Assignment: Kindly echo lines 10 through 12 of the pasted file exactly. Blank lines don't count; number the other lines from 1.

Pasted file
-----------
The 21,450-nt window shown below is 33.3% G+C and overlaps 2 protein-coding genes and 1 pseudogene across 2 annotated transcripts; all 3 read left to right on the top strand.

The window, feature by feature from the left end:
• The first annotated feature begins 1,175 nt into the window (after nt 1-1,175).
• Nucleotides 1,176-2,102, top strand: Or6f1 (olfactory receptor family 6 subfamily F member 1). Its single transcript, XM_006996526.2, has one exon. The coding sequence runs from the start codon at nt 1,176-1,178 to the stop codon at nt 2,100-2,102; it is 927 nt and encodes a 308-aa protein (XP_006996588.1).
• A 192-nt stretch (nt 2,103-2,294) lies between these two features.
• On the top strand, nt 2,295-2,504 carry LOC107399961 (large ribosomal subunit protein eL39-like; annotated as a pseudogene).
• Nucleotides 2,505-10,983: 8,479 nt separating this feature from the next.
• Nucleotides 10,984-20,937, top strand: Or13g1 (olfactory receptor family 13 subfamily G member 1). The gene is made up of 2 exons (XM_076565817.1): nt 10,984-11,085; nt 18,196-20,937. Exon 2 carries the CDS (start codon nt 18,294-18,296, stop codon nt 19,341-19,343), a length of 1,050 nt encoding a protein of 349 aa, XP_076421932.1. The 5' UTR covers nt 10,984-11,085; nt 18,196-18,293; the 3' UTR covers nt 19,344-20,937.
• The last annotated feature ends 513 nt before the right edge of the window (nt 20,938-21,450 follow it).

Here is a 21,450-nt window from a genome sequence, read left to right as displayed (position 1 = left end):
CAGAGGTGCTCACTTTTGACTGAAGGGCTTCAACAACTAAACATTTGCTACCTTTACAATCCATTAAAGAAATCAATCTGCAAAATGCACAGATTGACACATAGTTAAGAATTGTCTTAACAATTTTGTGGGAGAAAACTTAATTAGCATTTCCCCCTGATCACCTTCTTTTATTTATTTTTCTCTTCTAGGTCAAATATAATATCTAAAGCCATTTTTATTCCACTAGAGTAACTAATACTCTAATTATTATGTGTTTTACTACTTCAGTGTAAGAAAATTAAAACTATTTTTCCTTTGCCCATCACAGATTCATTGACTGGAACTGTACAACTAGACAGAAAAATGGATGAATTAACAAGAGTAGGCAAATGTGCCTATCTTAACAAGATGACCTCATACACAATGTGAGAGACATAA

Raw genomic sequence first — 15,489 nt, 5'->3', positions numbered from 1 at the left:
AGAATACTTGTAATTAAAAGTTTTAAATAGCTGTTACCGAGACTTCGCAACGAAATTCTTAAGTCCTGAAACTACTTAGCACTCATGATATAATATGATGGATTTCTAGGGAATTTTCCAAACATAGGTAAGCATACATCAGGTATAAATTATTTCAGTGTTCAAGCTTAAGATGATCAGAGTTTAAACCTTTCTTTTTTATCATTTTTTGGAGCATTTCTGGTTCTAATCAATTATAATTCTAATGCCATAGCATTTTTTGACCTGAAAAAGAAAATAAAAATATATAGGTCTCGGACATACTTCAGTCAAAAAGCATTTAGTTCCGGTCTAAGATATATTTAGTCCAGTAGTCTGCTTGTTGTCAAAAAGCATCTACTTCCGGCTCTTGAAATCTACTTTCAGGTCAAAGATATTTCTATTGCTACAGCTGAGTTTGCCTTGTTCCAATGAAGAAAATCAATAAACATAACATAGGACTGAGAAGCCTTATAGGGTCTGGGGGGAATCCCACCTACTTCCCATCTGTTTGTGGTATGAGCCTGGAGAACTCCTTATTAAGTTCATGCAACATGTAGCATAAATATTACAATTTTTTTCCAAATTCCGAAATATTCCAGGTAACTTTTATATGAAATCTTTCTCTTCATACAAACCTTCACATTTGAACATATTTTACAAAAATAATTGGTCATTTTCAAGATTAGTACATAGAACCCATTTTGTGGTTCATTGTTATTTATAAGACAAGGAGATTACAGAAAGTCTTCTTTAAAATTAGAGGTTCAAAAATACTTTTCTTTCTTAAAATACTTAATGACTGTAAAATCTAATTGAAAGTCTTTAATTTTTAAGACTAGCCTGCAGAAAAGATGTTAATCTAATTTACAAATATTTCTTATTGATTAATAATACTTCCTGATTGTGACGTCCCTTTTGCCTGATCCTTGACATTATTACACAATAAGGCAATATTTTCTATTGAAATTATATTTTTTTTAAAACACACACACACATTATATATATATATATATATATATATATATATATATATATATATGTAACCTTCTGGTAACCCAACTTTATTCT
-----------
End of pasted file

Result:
Here is a 21,450-nt window from a genome sequence, read left to right as displayed (position 1 = left end):
CAGAGGTGCTCACTTTTGACTGAAGGGCTTCAACAACTAAACATTTGCTACCTTTACAATCCATTAAAGAAATCAATCTGCAAAATGCACAGATTGACACATAGTTAAGAATTGTCTTAACAATTTTGTGGGAGAAAACTTAATTAGCATTTCCCCCTGATCACCTTCTTTTATTTATTTTTCTCTTCTAGGTCAAATATAATATCTAAAGCCATTTTTATTCCACTAGAGTAACTAATACTCTAATTATTATGTGTTTTACTACTTCAGTGTAAGAAAATTAAAACTATTTTTCCTTTGCCCATCACAGATTCATTGACTGGAACTGTACAACTAGACAGAAAAATGGATGAATTAACAAGAGTAGGCAAATGTGCCTATCTTAACAAGATGACCTCATACACAATGTGAGAGACATAA

Raw genomic sequence first — 15,489 nt, 5'->3', positions numbered from 1 at the left: